Like a Dog, part III

This thought keeps coming to me.  And I can’t help it!  Tell me what you think of this:

Just before Christmas, a dog showed up on our porch.  She wasn’t just any dog, she was a beautiful white husky with blue eyes.  Majestic and muscular, I have not had a dog in my house more beautiful than her.  And I love my dogs, but she is a beautiful dog.  We posted signs around the neighborhood that said, “If you have lost a white dog, we may have her.”  And it had our phone number.  Our phone rang one night, and the caller described Blue, even down to the collar she wore.  He come over that night and picked her up.  She was gone before Christmas day.  My daughters cried.  I have to admit that, even though I knew we couldn’t afford another dog, I got a little misty when she left our lives.

And that’s the end of the story.

Until just before New Year’s.  She showed up at our house again, looking like she hadn’t eaten a bite.  There was a rope around her neck, and she was much more skittish than before.  My wife called me at work and told me that Blue had returned.  I didn’t want to say it, but a small part of me jumped for joy.  When I saw her, my heart broke.  She ate so much more than she did before.  It took a few days, but she filled back out.  We welcomed her into our home and prayed, “is it right for us to keep her?”  The peace and joy we felt, as well as comments from friends and internet about huskies picking their families, led us to believe this was right.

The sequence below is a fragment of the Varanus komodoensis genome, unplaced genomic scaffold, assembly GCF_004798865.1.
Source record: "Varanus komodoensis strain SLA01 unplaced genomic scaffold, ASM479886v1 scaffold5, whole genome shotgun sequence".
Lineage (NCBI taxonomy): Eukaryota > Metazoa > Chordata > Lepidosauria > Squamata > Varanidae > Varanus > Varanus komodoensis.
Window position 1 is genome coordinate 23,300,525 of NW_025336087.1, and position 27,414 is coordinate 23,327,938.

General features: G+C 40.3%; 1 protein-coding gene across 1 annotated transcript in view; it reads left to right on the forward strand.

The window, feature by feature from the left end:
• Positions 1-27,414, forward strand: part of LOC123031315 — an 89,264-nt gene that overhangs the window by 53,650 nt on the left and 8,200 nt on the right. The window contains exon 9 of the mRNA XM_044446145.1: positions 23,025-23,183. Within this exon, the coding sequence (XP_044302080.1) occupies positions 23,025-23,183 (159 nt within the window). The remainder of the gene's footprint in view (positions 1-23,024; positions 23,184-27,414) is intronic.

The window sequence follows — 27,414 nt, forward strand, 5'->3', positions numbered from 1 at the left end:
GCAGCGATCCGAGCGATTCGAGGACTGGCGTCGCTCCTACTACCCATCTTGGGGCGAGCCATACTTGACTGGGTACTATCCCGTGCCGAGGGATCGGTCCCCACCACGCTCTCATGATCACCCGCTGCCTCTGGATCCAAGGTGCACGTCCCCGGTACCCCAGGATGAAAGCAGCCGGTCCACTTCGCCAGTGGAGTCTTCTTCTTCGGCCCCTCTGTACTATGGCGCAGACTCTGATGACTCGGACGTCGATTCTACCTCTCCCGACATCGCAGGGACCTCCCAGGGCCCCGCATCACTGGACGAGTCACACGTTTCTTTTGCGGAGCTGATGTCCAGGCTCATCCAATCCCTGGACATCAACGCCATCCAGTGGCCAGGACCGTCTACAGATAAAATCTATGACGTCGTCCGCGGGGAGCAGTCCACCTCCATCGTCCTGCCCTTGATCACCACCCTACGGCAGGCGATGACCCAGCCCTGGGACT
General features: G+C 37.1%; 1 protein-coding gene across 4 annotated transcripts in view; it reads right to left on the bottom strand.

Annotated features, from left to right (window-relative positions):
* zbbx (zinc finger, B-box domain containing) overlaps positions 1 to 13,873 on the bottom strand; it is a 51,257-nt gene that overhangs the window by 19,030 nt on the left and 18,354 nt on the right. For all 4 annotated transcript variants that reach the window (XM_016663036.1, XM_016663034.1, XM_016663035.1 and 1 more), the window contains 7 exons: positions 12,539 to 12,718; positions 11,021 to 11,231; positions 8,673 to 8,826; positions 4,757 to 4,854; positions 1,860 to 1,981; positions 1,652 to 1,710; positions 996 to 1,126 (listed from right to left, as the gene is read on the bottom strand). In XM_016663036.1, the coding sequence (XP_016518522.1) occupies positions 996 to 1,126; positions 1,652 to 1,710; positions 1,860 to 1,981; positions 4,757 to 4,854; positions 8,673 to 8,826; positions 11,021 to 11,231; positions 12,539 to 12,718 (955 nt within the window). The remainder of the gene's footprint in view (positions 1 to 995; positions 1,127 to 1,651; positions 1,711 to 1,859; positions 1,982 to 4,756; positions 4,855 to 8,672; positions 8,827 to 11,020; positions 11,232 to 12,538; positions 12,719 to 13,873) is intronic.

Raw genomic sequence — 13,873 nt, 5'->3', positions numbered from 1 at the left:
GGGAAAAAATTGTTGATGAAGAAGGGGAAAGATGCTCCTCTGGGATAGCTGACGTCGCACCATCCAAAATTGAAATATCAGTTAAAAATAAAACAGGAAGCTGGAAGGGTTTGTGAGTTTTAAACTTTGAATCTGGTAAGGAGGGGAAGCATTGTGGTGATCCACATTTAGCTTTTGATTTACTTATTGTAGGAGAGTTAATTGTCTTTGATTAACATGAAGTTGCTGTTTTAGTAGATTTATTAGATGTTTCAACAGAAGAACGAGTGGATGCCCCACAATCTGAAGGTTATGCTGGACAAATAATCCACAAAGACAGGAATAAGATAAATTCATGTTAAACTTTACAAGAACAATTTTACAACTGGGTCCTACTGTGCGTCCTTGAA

She is now a member of our pack.  A chihuahua, a lab/collie mix, a husky and a great dane.  And the two bigger dogs want to eat the cat…

Blue belonged to another master.  A master who, apparently, did not treat her right.  He kept her, but did not show her love or compassion.  At our house, she experienced love and compassion.  I’m not trying to toot our horn, but I have an illustration from this.

Many people out there belong to another master.  They belong to a master that uses them to his own ends, then throws them away.  That master is sin.  Like Blue, those people will recognize love and compassion, even especially when undeserved.  They may question why, but they won’t turn it down.  The love we show to the people of this world, people just like us, will demonstrate to them the love of Christ.  And by loving others, rather than judging them for their sin, we will bring Christ into their lives.

If we kept turning Blue out to the master, she would eventually not return to the love in our house.  Likewise, those who are slaves to sin will not return to the love in the house of God if we turn them out.

I gotta admit something else – I’m not sure how to close this out.  But I had to get the idea out of my head before it left on its own…

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